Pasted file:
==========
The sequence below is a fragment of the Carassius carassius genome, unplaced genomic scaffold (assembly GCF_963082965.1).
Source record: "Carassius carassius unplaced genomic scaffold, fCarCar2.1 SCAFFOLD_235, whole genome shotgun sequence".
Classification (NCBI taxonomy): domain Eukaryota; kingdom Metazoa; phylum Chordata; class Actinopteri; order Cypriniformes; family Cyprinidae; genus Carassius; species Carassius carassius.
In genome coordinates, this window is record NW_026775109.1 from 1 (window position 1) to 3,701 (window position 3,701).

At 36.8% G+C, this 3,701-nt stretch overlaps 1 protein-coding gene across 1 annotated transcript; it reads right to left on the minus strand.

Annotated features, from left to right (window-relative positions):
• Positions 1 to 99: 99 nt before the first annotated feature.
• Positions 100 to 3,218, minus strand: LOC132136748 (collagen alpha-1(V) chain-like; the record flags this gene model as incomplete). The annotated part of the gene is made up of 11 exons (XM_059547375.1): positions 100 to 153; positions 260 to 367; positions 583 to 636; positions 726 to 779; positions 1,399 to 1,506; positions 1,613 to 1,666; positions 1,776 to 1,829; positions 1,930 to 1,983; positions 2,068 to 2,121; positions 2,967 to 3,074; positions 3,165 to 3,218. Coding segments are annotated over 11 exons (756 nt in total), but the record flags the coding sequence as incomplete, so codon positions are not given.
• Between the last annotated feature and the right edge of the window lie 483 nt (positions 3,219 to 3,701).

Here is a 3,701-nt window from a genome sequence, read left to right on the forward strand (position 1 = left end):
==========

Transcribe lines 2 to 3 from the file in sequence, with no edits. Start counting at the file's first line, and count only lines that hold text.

Source record: "Carassius carassius unplaced genomic scaffold, fCarCar2.1 SCAFFOLD_235, whole genome shotgun sequence".
Classification (NCBI taxonomy): domain Eukaryota; kingdom Metazoa; phylum Chordata; class Actinopteri; order Cypriniformes; family Cyprinidae; genus Carassius; species Carassius carassius.